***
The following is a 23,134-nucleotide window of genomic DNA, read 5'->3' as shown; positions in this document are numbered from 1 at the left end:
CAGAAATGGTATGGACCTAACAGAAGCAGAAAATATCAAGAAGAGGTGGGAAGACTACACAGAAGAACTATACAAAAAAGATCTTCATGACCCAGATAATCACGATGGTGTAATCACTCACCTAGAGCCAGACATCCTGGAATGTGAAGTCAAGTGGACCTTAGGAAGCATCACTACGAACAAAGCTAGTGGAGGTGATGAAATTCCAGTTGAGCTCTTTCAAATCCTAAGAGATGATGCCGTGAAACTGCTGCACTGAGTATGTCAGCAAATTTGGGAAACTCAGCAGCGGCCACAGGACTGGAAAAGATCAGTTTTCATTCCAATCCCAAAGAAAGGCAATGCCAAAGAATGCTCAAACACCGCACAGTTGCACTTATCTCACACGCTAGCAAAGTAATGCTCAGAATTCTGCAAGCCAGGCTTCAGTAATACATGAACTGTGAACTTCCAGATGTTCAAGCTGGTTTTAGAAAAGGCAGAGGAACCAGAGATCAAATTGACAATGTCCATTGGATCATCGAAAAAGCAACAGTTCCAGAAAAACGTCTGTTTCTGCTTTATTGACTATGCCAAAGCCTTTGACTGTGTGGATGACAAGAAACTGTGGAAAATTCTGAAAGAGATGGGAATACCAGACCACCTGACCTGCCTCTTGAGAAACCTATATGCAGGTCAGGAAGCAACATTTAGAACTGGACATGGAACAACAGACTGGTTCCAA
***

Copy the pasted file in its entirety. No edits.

The following is a 23,134-nucleotide window of genomic DNA, read 5'->3' as shown; positions in this document are numbered from 1 at the left end:
CAGAAATGGTATGGACCTAACAGAAGCAGAAAATATCAAGAAGAGGTGGGAAGACTACACAGAAGAACTATACAAAAAAGATCTTCATGACCCAGATAATCACGATGGTGTAATCACTCACCTAGAGCCAGACATCCTGGAATGTGAAGTCAAGTGGACCTTAGGAAGCATCACTACGAACAAAGCTAGTGGAGGTGATGAAATTCCAGTTGAGCTCTTTCAAATCCTAAGAGATGATGCCGTGAAACTGCTGCACTGAGTATGTCAGCAAATTTGGGAAACTCAGCAGCGGCCACAGGACTGGAAAAGATCAGTTTTCATTCCAATCCCAAAGAAAGGCAATGCCAAAGAATGCTCAAACACCGCACAGTTGCACTTATCTCACACGCTAGCAAAGTAATGCTCAGAATTCTGCAAGCCAGGCTTCAGTAATACATGAACTGTGAACTTCCAGATGTTCAAGCTGGTTTTAGAAAAGGCAGAGGAACCAGAGATCAAATTGACAATGTCCATTGGATCATCGAAAAAGCAACAGTTCCAGAAAAACGTCTGTTTCTGCTTTATTGACTATGCCAAAGCCTTTGACTGTGTGGATGACAAGAAACTGTGGAAAATTCTGAAAGAGATGGGAATACCAGACCACCTGACCTGCCTCTTGAGAAACCTATATGCAGGTCAGGAAGCAACATTTAGAACTGGACATGGAACAACAGACTGGTTCCAA